Calculating the cash-on-cash return matters for many reasons:

  • It measures the amount of cash flow you receive in relation to the amount of cash you invest
  • It works for the current period (usually one year), as opposed to the life of the investment
  • It’s a dynamic forecasting tool that can be used to project earnings, expenses, and success
Raising your cash-on-cash return reflects a successful property investment

Lastly, cash-on-cash return gives beginner real estate investors a great way to compare properties before making a purchasing decision.

What is a Good Cash-on-Cash Return?

There’s a lot of debate surrounding what makes up a “good” cash-on-cash return. That said, most investors will agree that a good CoC return lands between 8 and 12 percent.

But remember, cash-on-cash return isn’t the end all real estate investment metric. It’s only one of many that help you determine whether a property is worth investing in.

Adding to that, it is not recommended you rely on your cash-on-cash return calculations past the first 12 months of owning an investment property. As you pay down the loan and your expenses fluctuate, you’ll find your CoC return isn’t as accurate.

That’s why, no matter what you decide is a good cash-on-cash return value, you should only use it to:

  • Decide whether an investment property is worth buying
  • See how hard your initial cash investment is working for you the first year

Not happy with the CoC return you calculated for your first investment property? Use it as a guide for the next property you buy so you can grow your portfolio with profitable properties that will generate the income you want.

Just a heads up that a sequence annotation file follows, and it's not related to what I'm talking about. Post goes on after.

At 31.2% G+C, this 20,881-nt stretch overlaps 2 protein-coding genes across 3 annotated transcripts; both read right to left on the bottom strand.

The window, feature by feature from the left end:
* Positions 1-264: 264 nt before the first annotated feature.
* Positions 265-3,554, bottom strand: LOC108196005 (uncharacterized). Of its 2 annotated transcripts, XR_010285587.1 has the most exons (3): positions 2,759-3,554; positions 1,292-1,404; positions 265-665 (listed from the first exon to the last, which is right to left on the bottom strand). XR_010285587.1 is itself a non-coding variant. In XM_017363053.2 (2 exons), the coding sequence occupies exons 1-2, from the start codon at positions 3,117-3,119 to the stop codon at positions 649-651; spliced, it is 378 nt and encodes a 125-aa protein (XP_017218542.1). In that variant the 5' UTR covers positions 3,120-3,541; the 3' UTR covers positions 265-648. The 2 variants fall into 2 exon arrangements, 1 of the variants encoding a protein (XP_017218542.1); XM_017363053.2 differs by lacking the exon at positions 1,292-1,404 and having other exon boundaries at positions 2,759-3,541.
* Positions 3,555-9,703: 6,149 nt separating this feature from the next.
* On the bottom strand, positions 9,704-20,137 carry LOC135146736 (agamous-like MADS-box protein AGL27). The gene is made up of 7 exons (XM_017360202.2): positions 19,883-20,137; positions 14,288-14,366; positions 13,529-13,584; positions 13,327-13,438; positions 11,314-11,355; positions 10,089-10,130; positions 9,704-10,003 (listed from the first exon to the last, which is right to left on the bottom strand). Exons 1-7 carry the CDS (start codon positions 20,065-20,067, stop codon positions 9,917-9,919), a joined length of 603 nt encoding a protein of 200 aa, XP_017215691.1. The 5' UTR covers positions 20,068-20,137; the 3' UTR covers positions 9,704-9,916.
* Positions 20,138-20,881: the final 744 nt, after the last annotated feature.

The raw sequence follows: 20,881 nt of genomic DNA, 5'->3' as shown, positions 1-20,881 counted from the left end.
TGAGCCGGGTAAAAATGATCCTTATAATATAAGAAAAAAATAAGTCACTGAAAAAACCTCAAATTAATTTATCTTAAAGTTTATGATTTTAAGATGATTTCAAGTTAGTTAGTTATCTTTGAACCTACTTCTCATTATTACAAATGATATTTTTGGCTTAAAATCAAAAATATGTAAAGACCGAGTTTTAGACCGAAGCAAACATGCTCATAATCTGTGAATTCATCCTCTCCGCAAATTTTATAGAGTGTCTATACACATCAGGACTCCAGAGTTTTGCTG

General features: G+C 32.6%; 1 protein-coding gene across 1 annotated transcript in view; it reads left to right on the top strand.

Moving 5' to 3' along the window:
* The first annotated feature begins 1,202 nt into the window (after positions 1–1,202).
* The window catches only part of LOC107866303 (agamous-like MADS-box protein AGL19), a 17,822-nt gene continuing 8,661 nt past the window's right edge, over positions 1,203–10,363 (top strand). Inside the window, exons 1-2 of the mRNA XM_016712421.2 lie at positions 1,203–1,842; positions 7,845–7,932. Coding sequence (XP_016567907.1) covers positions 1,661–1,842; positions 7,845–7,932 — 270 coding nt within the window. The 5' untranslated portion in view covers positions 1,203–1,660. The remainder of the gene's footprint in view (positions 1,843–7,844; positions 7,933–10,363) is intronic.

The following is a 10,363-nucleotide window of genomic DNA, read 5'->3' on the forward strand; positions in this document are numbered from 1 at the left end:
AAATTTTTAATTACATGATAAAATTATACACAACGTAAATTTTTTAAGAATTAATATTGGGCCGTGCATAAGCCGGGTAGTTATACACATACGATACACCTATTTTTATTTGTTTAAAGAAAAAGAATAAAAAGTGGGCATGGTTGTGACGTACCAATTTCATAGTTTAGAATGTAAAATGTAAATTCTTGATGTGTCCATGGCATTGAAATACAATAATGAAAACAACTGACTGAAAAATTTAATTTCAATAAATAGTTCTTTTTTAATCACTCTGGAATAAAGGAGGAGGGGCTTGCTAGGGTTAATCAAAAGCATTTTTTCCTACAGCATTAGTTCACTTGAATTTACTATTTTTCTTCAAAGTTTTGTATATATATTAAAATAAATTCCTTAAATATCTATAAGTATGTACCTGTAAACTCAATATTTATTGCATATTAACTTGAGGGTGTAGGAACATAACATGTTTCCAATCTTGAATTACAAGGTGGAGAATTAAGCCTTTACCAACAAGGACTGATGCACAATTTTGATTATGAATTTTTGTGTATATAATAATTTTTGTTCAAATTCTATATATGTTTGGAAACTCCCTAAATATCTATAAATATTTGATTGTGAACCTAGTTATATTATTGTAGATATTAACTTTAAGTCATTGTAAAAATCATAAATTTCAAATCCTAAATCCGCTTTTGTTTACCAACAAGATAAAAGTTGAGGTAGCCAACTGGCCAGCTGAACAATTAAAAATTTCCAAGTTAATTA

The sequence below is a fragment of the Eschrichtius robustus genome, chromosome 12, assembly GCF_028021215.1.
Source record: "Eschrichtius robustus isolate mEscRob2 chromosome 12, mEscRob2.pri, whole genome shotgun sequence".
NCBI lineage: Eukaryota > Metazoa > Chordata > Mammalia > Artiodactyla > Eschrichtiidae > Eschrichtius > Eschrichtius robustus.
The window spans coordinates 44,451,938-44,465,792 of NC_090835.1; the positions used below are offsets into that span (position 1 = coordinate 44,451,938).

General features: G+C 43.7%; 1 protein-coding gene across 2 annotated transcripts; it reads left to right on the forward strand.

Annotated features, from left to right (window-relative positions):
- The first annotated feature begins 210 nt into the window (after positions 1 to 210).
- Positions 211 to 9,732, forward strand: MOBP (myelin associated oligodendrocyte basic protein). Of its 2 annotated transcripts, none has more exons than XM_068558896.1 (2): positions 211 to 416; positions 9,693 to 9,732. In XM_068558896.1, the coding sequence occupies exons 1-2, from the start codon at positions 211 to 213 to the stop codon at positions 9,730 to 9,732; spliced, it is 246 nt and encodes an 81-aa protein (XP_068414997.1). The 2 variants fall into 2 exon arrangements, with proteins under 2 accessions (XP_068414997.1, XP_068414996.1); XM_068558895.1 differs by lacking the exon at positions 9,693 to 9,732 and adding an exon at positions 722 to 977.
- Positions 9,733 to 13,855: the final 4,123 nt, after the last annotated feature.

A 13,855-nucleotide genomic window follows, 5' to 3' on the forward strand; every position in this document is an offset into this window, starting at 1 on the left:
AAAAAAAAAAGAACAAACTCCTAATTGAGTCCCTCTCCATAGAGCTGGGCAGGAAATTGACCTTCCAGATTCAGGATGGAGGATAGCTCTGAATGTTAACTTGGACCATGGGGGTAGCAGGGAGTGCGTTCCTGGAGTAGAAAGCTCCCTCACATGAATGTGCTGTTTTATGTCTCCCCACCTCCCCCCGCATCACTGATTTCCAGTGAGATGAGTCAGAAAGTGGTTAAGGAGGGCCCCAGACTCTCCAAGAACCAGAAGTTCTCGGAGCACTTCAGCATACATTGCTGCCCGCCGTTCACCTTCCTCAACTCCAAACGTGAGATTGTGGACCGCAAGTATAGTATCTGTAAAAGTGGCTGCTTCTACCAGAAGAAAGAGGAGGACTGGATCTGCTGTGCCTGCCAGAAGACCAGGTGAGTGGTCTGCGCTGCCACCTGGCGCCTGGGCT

How to Improve the Cash-on-Cash Return

Here are some ways to improve the CoC return of any rental property you buy:

  • Low Interest Rate: if you are financing an investment property, make sure to secure the lowest interest rate possible. This will save you money in the long run and help improve the CoC return.
  • Reduced Down Payment: sometimes when you’re just starting out, it’s hard to come up with a large down payment. If you can convince the lender to let you lower the down payment, your CoC return will increase. Doing this will also lower your annual earnings, but it also means your cash is working harder for you. For those that don’t have a lot of cash to spend upfront, sometimes this is the best option. If you find it difficult to get approved by traditional lenders, be sure to check out other financing strategies such as seller financing.
  • Eliminate Expenses: by working hard to lower your annual expenses, you can increase the CoC return and turn a higher profit. For example, lower vacancies, avoid problem tenants, and offer amenities (and increase the rent) to lower costs.

Lastly, aim to find low cost deals on investment properties. The less money you spend on a rental property, the more money you stand to make in the end. This is why having the knowledge and experience to find great property deals is so important.

Final Thoughts

Are you ready to buy your first investment property and want a high cash-on-cash return, as well as a strong ROI over the course of owning a rental property? Then check out our My First Deal Done in 60 Days training program.

We can teach you all about things like positive cash flow, return on investment, and cash-on-cash return. But more than that, we can give you the knowledge and tools needed to find great property deals that will ensure your success as a real estate investor no matter how new you may be.

Knowing how to set yourself up for success comes long before you ever buy your first rental property. Let us help you learn the ropes so you go into your first deal with the confidence needed to turn your life around.